Friday, November 6, 2020

Cloud restores to a RAC cluster with RMAN.

 This post is about an RMAN command you probably never thought much about,"Autolocate". I know I never did until I started testing restores from a cloud store.

Now let's see what it is, what it does.

First let's see what the documentation says it does.

"RMAN automatically performs autolocation of all files that it must back up or restore. If you use the noncluster file system local archiving scheme, then a node can only read the archived redo logs that were generated by an instance on that node. RMAN never attempts to back up archived redo logs on a channel it cannot read.

During a restore operation, RMAN automatically performs the autolocation of backups. A channel connected to a specific node only attempts to restore files that were backed up to the node. For example, assume that log sequence 1001 is backed up to the drive attached to node1, while log 1002 is backed up to the drive attached to node2. If you then allocate channels that connect to each node, then the channel connected to node1 can restore log 1001 (but not 1002), and the channel connected to node2 can restore log 1002 (but not 1001)."

After reading this, you are probably wondering why this matters when restoring from a cloud store.

To show you, I will walk through what happens during the "autolocate" process.

First, as you would guess, the "autolocation" occurs before any restore operations can start.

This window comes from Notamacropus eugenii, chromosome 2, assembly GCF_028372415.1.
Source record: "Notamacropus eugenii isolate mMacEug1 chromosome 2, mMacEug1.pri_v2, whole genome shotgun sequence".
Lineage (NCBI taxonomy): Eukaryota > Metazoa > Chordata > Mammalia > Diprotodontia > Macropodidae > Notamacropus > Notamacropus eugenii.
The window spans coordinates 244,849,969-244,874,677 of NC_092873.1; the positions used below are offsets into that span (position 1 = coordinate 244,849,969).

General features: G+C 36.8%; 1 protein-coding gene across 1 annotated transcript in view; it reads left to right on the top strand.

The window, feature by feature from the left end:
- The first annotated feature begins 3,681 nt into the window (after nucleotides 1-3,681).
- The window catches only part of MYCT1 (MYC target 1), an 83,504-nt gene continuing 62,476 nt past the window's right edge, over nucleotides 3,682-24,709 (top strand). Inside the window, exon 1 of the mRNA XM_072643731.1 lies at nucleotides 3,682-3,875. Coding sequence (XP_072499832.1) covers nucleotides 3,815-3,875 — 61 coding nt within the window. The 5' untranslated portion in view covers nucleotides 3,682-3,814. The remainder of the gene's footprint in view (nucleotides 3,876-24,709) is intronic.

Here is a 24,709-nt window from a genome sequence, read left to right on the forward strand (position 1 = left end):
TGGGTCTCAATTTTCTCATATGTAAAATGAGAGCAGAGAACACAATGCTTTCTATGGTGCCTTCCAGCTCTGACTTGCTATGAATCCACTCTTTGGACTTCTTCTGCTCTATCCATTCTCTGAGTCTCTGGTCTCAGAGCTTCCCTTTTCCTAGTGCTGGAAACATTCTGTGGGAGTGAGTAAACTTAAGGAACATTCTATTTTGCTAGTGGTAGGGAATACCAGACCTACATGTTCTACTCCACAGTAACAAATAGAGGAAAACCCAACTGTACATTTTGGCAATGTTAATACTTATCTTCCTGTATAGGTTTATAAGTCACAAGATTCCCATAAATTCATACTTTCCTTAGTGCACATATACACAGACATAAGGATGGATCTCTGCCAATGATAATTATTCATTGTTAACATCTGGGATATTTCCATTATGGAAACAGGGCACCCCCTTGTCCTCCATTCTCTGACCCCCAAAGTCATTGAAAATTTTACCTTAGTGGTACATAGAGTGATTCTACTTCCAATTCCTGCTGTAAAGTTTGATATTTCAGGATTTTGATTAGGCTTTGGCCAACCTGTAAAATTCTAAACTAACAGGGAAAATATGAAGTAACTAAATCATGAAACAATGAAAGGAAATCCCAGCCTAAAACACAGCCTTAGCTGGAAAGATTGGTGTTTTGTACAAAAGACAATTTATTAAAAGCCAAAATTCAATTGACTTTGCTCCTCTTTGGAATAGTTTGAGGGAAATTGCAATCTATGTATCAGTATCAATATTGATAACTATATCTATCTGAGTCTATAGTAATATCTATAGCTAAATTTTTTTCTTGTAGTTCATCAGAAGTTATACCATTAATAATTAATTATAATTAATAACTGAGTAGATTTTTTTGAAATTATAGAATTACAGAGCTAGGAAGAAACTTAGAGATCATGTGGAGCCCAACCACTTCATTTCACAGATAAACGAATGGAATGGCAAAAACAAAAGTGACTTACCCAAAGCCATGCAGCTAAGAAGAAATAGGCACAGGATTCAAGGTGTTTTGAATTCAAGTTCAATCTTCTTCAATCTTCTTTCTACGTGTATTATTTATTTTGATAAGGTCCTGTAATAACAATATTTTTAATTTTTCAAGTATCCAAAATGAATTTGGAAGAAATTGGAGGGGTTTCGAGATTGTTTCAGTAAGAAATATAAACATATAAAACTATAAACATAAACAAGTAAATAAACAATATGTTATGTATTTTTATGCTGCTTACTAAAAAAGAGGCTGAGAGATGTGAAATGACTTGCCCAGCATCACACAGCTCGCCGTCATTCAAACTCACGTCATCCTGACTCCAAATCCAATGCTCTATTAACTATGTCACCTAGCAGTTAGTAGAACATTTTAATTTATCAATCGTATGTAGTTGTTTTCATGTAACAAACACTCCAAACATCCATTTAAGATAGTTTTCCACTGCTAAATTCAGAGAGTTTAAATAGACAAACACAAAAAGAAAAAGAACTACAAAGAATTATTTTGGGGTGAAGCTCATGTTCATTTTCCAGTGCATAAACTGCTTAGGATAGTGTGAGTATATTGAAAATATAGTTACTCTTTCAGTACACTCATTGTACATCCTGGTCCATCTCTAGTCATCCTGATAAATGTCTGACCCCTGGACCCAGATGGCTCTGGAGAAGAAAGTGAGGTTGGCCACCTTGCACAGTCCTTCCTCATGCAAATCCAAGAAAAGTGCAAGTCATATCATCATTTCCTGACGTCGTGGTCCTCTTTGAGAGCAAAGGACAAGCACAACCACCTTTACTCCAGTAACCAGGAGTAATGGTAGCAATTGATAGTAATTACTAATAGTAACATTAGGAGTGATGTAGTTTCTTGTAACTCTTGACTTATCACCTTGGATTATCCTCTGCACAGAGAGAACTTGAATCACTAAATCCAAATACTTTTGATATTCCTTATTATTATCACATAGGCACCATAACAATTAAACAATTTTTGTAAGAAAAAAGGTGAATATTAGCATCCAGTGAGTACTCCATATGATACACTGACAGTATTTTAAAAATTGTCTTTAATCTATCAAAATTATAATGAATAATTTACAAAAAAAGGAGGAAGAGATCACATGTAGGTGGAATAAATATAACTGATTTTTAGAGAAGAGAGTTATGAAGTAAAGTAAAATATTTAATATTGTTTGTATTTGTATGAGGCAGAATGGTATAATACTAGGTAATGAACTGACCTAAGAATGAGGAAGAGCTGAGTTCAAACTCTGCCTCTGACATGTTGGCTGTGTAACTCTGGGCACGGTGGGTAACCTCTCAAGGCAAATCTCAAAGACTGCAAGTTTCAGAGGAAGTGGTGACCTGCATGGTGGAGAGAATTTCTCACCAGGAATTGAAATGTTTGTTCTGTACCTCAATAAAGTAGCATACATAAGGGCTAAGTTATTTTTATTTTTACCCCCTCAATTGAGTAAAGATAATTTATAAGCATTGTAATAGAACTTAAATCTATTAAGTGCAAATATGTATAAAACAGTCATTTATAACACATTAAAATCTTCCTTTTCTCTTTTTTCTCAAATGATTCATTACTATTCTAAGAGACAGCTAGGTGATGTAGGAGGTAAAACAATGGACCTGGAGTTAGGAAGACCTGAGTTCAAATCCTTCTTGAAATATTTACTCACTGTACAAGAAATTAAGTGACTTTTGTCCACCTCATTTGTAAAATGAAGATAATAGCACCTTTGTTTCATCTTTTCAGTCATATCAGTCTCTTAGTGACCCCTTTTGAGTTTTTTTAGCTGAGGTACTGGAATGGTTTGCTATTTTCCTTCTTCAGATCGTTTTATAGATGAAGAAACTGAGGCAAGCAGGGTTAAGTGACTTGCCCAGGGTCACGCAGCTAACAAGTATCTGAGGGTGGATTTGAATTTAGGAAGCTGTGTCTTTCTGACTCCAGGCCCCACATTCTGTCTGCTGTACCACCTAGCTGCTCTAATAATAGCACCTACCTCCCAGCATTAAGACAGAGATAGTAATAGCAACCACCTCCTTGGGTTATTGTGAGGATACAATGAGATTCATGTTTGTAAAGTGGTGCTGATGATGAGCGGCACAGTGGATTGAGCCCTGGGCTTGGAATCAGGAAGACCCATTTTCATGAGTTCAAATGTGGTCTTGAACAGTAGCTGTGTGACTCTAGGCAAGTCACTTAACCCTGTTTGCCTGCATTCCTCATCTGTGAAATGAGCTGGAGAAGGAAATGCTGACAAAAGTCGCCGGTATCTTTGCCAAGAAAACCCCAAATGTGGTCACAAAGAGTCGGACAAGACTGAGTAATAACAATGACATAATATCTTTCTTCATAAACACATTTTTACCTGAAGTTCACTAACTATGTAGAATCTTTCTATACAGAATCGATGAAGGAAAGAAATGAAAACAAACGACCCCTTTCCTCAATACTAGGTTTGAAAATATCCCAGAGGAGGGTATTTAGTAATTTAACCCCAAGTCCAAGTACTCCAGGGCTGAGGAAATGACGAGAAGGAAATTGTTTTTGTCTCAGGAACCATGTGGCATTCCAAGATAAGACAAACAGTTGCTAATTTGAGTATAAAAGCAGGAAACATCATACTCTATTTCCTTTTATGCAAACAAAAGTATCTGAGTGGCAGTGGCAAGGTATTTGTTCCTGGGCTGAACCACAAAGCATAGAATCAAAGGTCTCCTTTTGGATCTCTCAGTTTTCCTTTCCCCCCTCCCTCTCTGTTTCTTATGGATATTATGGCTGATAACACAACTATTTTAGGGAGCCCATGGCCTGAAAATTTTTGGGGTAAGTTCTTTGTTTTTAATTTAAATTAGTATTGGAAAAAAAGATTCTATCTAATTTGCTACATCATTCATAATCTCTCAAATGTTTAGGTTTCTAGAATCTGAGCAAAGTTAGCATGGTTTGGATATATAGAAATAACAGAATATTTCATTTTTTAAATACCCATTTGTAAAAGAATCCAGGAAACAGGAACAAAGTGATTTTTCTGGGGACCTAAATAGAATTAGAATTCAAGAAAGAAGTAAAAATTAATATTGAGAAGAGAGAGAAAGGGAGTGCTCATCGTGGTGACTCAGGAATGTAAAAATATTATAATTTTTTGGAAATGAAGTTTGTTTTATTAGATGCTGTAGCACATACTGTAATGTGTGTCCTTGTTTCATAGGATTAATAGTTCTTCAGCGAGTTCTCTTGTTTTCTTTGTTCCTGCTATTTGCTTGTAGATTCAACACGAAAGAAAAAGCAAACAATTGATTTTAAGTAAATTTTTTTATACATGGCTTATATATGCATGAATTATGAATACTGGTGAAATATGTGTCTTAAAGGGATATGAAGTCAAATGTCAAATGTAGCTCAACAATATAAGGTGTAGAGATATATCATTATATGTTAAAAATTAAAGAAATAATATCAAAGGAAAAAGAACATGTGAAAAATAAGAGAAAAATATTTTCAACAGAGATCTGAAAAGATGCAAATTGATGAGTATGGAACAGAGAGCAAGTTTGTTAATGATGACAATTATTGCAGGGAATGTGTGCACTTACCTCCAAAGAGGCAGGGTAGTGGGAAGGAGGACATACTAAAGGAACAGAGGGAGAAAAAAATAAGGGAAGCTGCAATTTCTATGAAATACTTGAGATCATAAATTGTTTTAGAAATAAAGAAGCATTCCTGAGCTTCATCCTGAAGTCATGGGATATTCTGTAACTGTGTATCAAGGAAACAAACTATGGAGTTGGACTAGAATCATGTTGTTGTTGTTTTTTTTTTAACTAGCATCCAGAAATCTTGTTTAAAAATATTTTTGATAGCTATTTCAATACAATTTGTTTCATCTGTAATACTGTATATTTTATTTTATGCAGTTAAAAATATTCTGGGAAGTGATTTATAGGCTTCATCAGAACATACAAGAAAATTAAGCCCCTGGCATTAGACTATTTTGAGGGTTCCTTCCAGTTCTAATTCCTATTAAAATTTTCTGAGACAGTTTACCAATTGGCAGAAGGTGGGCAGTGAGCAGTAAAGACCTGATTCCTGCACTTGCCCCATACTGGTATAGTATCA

Also, this only comes into play when restoring to multiple nodes in the RAC cluster using channels allocated to the different nodes..

To show why it's important to understand it, I will walk through the test case that I had.

EXAMPLE environment:

MYDB - I have a very large Database, 100 TB composed of 8,000 individual datafiles.

DB Host - I have 8 nodes in my RAC cluster

BACKUP - I backed up to a cloud store with a filesperset 1, section size 32G. since my datafiles where all 32G, they would be individual pieces even with a different filesperset.  My backup is composed of ~8,000 individual backup pieces.

RESTORE - In order to improve my restore performance I configured my restore across all 8 nodes.

What happens:

What the "autolocate" does, by default, is it validates that each backup piece is available from each node.  This is a serial process for each backup, AND for each node.

This turned out ot be a slow process due to the # of validations that needed to be performed. For my example it validated 8,000 X 8 = 64,000 validations.  

Also, I found that this serial process took a lot of time.  Even though each validation takes a fraction of a second, the total time for the validation becomes significant.  In my test case, 8 pieces/second were being validated.

This added up because below is what was happening.


    Node 1 - validate 500 pieces : 01:02


    Node 1 - validate 5000 pieces : 10:25


    Node 1 - validate 8000 pieces : 16:40

    Node 2 - start validation : 16:40



     Node 8 - validate 8000 pieces    2 : 13:20

BEGIN Restoring files.

So how to get around this issue? If you are sure that all backupieces you are restoring are available from every node in your cluster, you can set it off at the beginning of your restore operation.

RMAN> set autolocate off;

During my testing, it bypassed the validation step, and started restoring the database within a few seconds.

This is something to keep in mind, if you see a gap in time between starting a restore on a RAC cluster, and when it starts assigning datafiles to channels.